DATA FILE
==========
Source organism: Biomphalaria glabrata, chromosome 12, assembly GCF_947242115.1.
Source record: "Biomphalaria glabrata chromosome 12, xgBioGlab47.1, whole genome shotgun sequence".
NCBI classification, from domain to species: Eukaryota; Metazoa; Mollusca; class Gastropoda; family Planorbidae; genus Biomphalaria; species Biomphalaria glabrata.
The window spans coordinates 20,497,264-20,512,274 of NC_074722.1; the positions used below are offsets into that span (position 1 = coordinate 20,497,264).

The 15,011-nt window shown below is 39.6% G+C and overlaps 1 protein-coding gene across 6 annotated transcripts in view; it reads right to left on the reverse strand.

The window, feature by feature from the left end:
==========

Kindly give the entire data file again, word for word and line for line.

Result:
Source organism: Biomphalaria glabrata, chromosome 12, assembly GCF_947242115.1.
Source record: "Biomphalaria glabrata chromosome 12, xgBioGlab47.1, whole genome shotgun sequence".
NCBI classification, from domain to species: Eukaryota; Metazoa; Mollusca; class Gastropoda; family Planorbidae; genus Biomphalaria; species Biomphalaria glabrata.
The window spans coordinates 20,497,264-20,512,274 of NC_074722.1; the positions used below are offsets into that span (position 1 = coordinate 20,497,264).

The 15,011-nt window shown below is 39.6% G+C and overlaps 1 protein-coding gene across 6 annotated transcripts in view; it reads right to left on the reverse strand.

The window, feature by feature from the left end: